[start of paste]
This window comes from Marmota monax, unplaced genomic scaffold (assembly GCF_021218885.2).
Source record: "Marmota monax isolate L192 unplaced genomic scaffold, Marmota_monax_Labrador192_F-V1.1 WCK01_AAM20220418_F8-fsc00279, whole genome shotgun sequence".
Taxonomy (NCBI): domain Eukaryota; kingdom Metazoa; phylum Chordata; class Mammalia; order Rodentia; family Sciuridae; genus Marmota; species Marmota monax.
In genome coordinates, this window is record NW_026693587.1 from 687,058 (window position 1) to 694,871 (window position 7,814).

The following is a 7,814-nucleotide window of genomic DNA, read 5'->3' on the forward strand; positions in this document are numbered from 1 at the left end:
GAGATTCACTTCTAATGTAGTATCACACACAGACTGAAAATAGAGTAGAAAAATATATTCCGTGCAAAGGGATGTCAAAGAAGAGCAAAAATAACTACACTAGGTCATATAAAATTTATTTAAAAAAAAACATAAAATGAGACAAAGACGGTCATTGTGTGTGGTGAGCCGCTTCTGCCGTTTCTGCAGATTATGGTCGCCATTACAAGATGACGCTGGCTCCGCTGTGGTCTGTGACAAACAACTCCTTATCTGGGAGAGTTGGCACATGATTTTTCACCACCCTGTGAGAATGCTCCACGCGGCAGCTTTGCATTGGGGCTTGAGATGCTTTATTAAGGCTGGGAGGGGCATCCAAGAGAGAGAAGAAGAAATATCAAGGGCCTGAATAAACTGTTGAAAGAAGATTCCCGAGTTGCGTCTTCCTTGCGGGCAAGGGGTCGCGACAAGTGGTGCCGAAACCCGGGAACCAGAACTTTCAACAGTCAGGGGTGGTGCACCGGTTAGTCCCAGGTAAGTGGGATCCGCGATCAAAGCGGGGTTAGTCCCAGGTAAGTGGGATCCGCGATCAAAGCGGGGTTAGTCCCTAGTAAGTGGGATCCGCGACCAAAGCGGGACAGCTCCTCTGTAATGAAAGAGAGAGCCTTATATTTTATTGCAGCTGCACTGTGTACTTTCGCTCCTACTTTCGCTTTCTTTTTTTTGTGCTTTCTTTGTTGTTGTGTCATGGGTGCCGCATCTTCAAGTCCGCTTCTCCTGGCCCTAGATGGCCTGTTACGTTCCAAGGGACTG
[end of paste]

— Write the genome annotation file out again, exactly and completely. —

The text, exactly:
This window comes from Marmota monax, unplaced genomic scaffold (assembly GCF_021218885.2).
Source record: "Marmota monax isolate L192 unplaced genomic scaffold, Marmota_monax_Labrador192_F-V1.1 WCK01_AAM20220418_F8-fsc00279, whole genome shotgun sequence".
Taxonomy (NCBI): domain Eukaryota; kingdom Metazoa; phylum Chordata; class Mammalia; order Rodentia; family Sciuridae; genus Marmota; species Marmota monax.
In genome coordinates, this window is record NW_026693587.1 from 687,058 (window position 1) to 694,871 (window position 7,814).

The following is a 7,814-nucleotide window of genomic DNA, read 5'->3' on the forward strand; positions in this document are numbered from 1 at the left end:
GAGATTCACTTCTAATGTAGTATCACACACAGACTGAAAATAGAGTAGAAAAATATATTCCGTGCAAAGGGATGTCAAAGAAGAGCAAAAATAACTACACTAGGTCATATAAAATTTATTTAAAAAAAAACATAAAATGAGACAAAGACGGTCATTGTGTGTGGTGAGCCGCTTCTGCCGTTTCTGCAGATTATGGTCGCCATTACAAGATGACGCTGGCTCCGCTGTGGTCTGTGACAAACAACTCCTTATCTGGGAGAGTTGGCACATGATTTTTCACCACCCTGTGAGAATGCTCCACGCGGCAGCTTTGCATTGGGGCTTGAGATGCTTTATTAAGGCTGGGAGGGGCATCCAAGAGAGAGAAGAAGAAATATCAAGGGCCTGAATAAACTGTTGAAAGAAGATTCCCGAGTTGCGTCTTCCTTGCGGGCAAGGGGTCGCGACAAGTGGTGCCGAAACCCGGGAACCAGAACTTTCAACAGTCAGGGGTGGTGCACCGGTTAGTCCCAGGTAAGTGGGATCCGCGATCAAAGCGGGGTTAGTCCCAGGTAAGTGGGATCCGCGATCAAAGCGGGGTTAGTCCCTAGTAAGTGGGATCCGCGACCAAAGCGGGACAGCTCCTCTGTAATGAAAGAGAGAGCCTTATATTTTATTGCAGCTGCACTGTGTACTTTCGCTCCTACTTTCGCTTTCTTTTTTTTGTGCTTTCTTTGTTGTTGTGTCATGGGTGCCGCATCTTCAAGTCCGCTTCTCCTGGCCCTAGATGGCCTGTTACGTTCCAAGGGACTG